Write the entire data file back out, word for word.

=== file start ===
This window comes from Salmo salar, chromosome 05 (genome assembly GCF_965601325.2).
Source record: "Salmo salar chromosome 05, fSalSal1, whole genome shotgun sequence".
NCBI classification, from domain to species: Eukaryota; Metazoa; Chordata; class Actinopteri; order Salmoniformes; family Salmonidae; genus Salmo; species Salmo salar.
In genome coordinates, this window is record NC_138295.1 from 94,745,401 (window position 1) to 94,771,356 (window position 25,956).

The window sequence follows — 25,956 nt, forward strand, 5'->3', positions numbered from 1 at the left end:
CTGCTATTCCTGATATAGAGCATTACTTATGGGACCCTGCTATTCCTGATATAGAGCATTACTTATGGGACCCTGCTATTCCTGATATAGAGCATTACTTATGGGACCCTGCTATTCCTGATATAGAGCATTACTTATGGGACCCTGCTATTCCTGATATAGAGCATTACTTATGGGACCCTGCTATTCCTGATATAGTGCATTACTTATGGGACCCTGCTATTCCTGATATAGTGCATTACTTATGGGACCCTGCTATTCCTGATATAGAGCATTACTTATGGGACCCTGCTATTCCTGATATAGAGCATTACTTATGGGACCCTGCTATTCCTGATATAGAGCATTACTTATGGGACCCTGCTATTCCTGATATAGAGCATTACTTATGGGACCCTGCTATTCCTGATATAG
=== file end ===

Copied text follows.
This window comes from Salmo salar, chromosome 05 (genome assembly GCF_965601325.2).
Source record: "Salmo salar chromosome 05, fSalSal1, whole genome shotgun sequence".
NCBI classification, from domain to species: Eukaryota; Metazoa; Chordata; class Actinopteri; order Salmoniformes; family Salmonidae; genus Salmo; species Salmo salar.
In genome coordinates, this window is record NC_138295.1 from 94,745,401 (window position 1) to 94,771,356 (window position 25,956).

The window sequence follows — 25,956 nt, forward strand, 5'->3', positions numbered from 1 at the left end:
CTGCTATTCCTGATATAGAGCATTACTTATGGGACCCTGCTATTCCTGATATAGAGCATTACTTATGGGACCCTGCTATTCCTGATATAGAGCATTACTTATGGGACCCTGCTATTCCTGATATAGAGCATTACTTATGGGACCCTGCTATTCCTGATATAGAGCATTACTTATGGGACCCTGCTATTCCTGATATAGTGCATTACTTATGGGACCCTGCTATTCCTGATATAGTGCATTACTTATGGGACCCTGCTATTCCTGATATAGAGCATTACTTATGGGACCCTGCTATTCCTGATATAGAGCATTACTTATGGGACCCTGCTATTCCTGATATAGAGCATTACTTATGGGACCCTGCTATTCCTGATATAGAGCATTACTTATGGGACCCTGCTATTCCTGATATAG